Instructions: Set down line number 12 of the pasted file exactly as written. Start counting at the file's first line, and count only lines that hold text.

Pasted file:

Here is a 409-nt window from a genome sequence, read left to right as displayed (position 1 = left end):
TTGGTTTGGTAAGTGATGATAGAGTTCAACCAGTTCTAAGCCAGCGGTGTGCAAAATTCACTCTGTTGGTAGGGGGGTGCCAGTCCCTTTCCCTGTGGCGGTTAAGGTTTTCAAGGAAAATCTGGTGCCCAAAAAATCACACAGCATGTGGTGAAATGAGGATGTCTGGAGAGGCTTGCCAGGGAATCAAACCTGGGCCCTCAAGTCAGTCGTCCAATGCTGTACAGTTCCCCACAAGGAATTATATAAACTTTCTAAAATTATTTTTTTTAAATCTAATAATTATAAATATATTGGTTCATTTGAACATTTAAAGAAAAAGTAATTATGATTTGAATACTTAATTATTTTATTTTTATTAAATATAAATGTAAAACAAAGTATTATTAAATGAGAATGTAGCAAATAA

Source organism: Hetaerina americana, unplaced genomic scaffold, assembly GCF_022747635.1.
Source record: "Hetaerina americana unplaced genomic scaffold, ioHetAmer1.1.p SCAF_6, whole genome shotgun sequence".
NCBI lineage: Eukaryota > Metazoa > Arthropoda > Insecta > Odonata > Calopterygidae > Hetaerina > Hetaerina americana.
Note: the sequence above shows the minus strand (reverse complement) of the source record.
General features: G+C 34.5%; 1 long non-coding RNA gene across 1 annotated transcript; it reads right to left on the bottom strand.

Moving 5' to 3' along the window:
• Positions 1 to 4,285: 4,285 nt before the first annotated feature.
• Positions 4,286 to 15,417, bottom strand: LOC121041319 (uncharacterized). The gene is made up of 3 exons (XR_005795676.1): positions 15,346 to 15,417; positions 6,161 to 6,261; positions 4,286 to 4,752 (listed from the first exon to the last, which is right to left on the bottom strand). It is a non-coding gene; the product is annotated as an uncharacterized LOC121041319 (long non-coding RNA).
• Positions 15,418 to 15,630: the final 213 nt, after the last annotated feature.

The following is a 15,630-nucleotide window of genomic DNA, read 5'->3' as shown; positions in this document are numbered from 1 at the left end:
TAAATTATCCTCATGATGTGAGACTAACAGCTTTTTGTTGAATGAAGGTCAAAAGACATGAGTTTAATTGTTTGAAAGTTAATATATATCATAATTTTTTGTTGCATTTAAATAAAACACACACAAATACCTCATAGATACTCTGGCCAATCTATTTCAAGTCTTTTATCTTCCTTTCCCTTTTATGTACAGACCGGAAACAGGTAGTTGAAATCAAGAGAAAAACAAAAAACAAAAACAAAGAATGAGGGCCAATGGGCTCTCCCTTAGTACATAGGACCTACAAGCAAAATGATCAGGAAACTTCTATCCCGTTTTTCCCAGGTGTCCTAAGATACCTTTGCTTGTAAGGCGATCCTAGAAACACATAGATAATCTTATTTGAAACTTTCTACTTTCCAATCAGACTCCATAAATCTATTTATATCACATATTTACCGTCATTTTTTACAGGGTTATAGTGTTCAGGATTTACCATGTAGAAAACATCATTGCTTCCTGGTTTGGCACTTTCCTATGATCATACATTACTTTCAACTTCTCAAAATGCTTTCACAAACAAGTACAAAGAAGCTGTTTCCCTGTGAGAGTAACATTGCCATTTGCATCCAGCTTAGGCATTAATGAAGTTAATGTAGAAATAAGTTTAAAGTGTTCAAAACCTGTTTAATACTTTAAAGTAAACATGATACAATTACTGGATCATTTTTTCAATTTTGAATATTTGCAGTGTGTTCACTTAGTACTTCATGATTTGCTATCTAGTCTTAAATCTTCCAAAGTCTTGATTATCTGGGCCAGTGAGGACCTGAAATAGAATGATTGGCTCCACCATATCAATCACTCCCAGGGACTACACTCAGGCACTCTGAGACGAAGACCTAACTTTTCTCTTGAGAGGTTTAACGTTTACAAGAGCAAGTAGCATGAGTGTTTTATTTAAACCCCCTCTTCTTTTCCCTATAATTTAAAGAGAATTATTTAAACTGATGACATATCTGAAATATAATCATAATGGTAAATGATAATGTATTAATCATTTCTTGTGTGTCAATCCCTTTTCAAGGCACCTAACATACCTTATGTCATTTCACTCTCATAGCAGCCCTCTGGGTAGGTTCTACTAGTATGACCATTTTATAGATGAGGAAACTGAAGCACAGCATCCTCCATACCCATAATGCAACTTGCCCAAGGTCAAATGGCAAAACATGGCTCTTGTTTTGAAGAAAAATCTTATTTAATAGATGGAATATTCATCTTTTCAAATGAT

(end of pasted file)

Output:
The following is a 15,630-nucleotide window of genomic DNA, read 5'->3' as shown; positions in this document are numbered from 1 at the left end: